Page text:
“Sensitive data” is personal data that reveals racial or ethnic origin (except where such personal data are processed by a video communication service, a carveout not included in the CCPA, VCDPA or CPA), religious beliefs, an individual’s sexual orientation, an individual’s citizenship or immigration status, information regarding an individual’s medical history, mental or physical health condition, or medical treatment or diagnosis by a health professional, the processing of genetic personal data or biometric data, if the processing is for the purpose of identifying a specific individual, or specific geolocation data. This definition also goes a step further than existing broadly applicable privacy legislation by expressly excluding information regarding an individual’s medical history, mental or physical health condition, or medical treatment or diagnosis by a health care professional to the extent such personal data are processed by a person licensed to provide health care under the Health Care Facility Licensing and Inspection Act.
The UCPA’s opt-out approach to processing sensitive data is similar to that in the CCPA (as amended by the CPRA), which gives consumers an opt-out right to limit businesses’ use or disclosure of “sensitive” personal information. It marks a notable departure from the opt-in approaches adopted by Virginia and Colorado, which prohibit the processing of “sensitive data” without first obtaining the consumer’s consent.
What Rights Can Consumers Exercise Under the UCPA?
The UCPA, similar to the VCDPA, CPA and CCPA, enumerates a list of privacy rights Consumers have with respect to their personal data. The UCPA empowers Consumers with the right to access, delete and obtain a copy of their personal data, as well as the right to opt out of the sale of their personal data or processing for targeted advertising (but does not grant a similar right with respect to the use of personal information for “profiling,” as do the VDCPA, CPA and CCPA (as amended by the CPRA)). Unlike existing comprehensive privacy legislation, the UCPA does not grant Consumers the right to correct inaccuracies in their personal data.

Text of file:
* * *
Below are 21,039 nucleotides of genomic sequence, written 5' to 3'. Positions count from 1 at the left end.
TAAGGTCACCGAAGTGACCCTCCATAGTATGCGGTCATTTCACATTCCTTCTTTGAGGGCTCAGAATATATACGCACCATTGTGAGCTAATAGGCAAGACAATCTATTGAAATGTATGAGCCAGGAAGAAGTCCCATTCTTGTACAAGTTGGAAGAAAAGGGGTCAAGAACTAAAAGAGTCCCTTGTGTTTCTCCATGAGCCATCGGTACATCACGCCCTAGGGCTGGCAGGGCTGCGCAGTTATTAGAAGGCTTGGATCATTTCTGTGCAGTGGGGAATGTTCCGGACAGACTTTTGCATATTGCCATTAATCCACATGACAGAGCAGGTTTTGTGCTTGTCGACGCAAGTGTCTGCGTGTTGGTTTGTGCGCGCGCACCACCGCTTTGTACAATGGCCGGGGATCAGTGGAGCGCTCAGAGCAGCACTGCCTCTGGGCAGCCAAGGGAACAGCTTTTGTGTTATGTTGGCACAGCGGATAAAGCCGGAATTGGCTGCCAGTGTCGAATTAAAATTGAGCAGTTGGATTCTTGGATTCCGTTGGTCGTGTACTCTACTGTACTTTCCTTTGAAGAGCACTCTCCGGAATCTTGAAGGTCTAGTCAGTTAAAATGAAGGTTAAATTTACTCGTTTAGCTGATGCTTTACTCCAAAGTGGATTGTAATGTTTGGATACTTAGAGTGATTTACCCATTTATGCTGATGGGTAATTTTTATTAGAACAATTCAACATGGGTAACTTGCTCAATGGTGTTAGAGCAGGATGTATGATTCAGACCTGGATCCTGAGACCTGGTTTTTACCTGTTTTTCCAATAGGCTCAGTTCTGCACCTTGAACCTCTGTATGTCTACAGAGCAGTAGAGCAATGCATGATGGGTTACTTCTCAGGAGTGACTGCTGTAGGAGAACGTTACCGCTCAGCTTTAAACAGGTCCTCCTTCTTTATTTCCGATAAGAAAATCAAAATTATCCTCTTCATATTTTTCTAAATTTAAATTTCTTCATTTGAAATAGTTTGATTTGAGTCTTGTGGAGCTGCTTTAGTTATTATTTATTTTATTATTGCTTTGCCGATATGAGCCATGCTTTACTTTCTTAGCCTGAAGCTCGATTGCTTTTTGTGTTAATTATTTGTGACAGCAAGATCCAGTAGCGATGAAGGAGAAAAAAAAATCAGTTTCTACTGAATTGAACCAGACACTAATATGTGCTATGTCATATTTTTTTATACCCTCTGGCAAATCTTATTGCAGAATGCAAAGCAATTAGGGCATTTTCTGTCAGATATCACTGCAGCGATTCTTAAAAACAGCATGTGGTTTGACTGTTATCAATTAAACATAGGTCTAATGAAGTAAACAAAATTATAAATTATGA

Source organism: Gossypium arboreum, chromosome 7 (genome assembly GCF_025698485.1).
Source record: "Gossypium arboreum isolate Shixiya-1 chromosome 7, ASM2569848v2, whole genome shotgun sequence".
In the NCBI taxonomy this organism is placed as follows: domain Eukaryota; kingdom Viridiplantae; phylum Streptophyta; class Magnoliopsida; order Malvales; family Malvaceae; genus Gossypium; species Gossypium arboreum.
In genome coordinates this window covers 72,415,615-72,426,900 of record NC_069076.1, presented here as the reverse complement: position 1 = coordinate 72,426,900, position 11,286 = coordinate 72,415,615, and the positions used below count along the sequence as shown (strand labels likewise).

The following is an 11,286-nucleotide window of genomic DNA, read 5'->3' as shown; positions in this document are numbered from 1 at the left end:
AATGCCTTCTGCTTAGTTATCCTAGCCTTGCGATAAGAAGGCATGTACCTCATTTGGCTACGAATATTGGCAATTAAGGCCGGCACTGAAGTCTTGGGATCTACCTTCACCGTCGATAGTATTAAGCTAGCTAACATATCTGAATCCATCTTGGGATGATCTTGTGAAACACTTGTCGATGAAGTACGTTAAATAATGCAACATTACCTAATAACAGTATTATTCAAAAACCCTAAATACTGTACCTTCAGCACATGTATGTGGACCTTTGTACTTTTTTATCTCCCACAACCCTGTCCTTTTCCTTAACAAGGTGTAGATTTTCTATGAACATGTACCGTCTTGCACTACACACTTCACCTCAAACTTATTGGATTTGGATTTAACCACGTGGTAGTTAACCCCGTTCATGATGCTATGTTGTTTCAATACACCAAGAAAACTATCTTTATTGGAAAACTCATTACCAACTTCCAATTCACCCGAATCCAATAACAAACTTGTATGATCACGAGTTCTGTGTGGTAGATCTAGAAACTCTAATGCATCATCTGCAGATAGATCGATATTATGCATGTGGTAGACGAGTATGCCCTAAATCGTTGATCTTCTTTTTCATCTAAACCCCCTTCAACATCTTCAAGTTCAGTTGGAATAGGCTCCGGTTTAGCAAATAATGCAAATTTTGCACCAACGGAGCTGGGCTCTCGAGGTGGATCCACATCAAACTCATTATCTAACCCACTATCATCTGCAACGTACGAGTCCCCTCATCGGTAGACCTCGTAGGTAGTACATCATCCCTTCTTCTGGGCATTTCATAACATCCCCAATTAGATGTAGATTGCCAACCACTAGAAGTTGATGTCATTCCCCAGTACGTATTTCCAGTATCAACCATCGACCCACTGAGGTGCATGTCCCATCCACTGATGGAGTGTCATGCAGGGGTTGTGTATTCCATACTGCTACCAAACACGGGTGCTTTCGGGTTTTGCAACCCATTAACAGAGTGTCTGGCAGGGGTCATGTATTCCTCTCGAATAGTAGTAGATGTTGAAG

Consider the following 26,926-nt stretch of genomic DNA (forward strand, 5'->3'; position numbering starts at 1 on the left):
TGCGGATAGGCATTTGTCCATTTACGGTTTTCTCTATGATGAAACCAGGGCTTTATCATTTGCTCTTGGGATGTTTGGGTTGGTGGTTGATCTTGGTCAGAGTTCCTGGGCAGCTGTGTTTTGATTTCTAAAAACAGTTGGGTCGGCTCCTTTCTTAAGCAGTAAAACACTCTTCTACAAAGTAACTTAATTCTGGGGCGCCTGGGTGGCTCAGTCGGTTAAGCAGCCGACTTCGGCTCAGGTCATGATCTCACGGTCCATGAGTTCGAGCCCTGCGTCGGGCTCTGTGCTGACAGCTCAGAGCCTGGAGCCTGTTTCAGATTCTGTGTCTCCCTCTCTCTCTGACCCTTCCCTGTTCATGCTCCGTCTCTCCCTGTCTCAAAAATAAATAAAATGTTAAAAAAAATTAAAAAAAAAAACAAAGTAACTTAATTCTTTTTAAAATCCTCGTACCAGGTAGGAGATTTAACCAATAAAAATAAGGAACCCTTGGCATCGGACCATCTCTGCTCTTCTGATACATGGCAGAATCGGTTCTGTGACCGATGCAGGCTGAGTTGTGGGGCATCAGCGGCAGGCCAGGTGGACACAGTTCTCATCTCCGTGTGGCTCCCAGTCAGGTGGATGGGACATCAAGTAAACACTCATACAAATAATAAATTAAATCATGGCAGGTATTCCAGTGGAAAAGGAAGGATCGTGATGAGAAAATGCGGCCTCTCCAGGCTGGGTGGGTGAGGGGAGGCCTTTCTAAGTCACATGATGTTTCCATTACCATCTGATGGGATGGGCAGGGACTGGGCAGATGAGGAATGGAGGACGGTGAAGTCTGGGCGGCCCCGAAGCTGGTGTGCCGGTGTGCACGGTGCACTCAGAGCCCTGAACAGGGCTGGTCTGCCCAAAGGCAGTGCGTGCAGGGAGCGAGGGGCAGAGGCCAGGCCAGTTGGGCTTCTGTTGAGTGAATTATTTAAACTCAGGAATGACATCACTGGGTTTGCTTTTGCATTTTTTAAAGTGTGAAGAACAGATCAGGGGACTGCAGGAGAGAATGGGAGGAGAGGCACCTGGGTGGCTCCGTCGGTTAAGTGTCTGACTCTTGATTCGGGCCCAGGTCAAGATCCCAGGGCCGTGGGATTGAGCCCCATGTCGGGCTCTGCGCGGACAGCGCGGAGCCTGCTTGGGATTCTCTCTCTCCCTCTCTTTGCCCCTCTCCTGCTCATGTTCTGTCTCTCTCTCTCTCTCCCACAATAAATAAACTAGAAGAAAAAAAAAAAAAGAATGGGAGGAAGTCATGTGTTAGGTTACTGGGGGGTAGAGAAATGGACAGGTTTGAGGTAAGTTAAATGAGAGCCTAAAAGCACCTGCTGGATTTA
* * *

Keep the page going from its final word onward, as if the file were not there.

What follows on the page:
In addition to allowing a controller to charge a fee when responding to “excessive, repetitive, technically infeasible, or manifestly unfounded” Consumer requests (similar to the VCDPA) as well as second or subsequent requests made during the 12-month period after the initial Consumer request (similar to the CPA), a controller may also charge a fee when it “reasonably believes the primary purpose in submitting the request was something other than exercising a right” or when the request harasses, disrupts or imposes undue burden on the controller.
Unlike the CCPA and CPA, which impose complex rulemaking obligations on each state’s attorney general, the UCPA mandates the Utah attorney general’s office shall submit a report to the Business and Labor Interim Committee before July 1, 2025 that, among other things, evaluates the liability and enforcement provisions of the UCPA. The Act’s passage is likely to only accelerate the degree to which other states might adopt legislation and, although Congress may consider enacting a federal law, in the near term, it seems states will likely continue to be the innovators. As dozens of other states actively consider their own consumer privacy legislation, companies should continue to anticipate what changes they might need to make to their business practices as this legislative framework grows increasingly more complex.
© Arnold & Porter Kaye Scholer LLP 2022 All Rights Reserved. This Advisory is intended to be a general summary of the law and does not constitute legal advice. You should consult with counsel to determine applicable legal requirements in a specific fact situation.